Limited Paper: Tom Whalen Tells Us About His 80’S DAZE Gallery Show; Mondo FANTASTIC FEST Posters for DREDD 3D, LOOPER & ROOM 237

     September 26, 2012

We’ve got quite a bit to get to in today’s Limited Paper, folks, and with Fantastic Fest 2012 still in full-swing, we don’t have a lot of time to get through it.  In today’s writeup, we chat with frequent Mondo artist Tom Whalen (who has a brand-new, 80’s-themed gallery show co-headlined by Dave Perillo opening this Friday);  we tell you when you can expect to learn and see more of Tyler Stout’s line of Mondo t-shirts (yup:  incoming Stout interview!);  and we take a look at all the Fantastic Fest posters Mondo is preparing to drop online tomorrow afternoon.

Yes, today’s Limited Paper is a spring-loaded, jam-packed, all-singing, all-dancing, primed-to-explode-directly-into-your-terrified-face  extravaganza of awesome.  See it all after the jump, folks.

The past week has been absolutely crazy here at Limited Paper HQ, and before we dive into today’s lightning-round-style edition of Limited Paper, I wanna take a moment to thank each and every one of you for being so patient with us:  it’s true that coverage has been a wee bit lighter than usual lately, but that’s only because we’ve been getting savagely Fantastic Fest-ed since last Wednesday.

As Tim League’s annual celebration of genre-films rolls on, it becomes increasingly difficult to believe that any Fantastic Fest attendees are able to get out of bed, much less stay on top of all the reviews, commentaries, interviews, and hangovers that Austin’s best film festival always generates.  Good news (for you, anyway) is that Friday marks the end of Fantastic Fest 2012, so we should have things back to normal shortly thereafter.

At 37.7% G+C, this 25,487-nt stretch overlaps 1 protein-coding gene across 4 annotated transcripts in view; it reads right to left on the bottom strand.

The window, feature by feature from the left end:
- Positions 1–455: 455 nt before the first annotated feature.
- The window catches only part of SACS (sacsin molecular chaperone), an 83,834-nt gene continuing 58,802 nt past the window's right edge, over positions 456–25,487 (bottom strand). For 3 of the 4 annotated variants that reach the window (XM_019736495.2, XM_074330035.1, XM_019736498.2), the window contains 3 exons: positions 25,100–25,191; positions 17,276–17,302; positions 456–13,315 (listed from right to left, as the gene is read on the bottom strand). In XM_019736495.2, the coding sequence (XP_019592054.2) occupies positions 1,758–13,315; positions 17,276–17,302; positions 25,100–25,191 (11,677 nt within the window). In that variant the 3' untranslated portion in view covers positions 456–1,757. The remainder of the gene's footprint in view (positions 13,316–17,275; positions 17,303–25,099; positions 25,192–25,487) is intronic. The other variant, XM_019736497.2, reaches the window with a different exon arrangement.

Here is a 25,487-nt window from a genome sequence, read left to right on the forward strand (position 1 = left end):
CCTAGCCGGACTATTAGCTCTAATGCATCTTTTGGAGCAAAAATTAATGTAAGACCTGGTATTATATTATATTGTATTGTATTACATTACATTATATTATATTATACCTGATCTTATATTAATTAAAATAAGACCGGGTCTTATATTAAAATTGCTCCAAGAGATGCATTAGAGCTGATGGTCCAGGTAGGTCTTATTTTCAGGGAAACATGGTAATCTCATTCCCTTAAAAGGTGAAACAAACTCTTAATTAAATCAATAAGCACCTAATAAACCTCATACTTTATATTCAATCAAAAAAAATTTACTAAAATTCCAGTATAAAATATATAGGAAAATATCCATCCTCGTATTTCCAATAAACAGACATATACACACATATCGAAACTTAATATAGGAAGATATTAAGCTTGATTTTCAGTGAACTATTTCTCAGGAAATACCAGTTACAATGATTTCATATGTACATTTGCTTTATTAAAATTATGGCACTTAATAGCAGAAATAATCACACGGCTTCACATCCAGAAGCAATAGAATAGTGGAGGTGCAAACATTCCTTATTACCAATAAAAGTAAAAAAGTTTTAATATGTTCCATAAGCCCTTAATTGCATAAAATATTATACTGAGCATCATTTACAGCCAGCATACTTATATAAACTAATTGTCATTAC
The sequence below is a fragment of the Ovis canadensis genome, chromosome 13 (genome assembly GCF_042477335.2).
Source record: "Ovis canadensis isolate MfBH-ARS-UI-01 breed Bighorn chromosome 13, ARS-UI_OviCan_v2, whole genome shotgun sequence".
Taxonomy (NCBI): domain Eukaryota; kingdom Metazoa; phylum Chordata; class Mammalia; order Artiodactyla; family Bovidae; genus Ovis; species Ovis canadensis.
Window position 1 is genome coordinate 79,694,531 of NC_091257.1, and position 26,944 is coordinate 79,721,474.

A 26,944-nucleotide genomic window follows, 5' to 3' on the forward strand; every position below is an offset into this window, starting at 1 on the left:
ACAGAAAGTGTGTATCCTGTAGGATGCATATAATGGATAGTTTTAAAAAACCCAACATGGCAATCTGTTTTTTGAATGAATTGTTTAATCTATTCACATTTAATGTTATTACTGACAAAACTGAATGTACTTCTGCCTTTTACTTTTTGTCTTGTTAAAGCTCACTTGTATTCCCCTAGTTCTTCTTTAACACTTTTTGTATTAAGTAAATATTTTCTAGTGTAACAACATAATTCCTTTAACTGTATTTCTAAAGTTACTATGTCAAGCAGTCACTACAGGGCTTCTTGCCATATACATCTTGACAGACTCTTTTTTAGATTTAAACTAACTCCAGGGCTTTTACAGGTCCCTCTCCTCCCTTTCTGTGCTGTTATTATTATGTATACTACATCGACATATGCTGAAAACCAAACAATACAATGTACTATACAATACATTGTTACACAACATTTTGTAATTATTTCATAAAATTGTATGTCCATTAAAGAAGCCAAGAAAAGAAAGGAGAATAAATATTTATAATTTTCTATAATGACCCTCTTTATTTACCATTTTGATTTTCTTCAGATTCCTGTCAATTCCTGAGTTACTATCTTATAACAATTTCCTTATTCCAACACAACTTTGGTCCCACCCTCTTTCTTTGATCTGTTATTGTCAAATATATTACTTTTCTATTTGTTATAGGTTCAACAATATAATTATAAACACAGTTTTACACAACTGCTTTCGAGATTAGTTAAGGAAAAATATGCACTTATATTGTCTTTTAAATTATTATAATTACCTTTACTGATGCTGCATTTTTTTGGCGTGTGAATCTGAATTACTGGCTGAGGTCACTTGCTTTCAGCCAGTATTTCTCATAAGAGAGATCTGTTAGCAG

How about an interview, some news, and some news about an interview to tide you over until then?


Whether you’ve loved or hated his takes on famous Disney properties, his Looney Tunes series, and (most recently) his take on this month’s ParaNorman , there’s no denying that Tom Whalen has been one of the defining voices in Mondo’s recent history.  That company’s roster is nothing less than an all-star team, and each member delivers a particular kind of work:  some posters are hyper-detailed (Tyler Stout), some overflow with gore (Jeff Proctor), and some are just custom-frame-recquiringly panoramic (Mark Englert).  These are the heavyweights of the poster industry, and when it comes time to produce, they all bring their own special sauce to the table (Fun Fact:  Stout uses “Fancy Sauce”).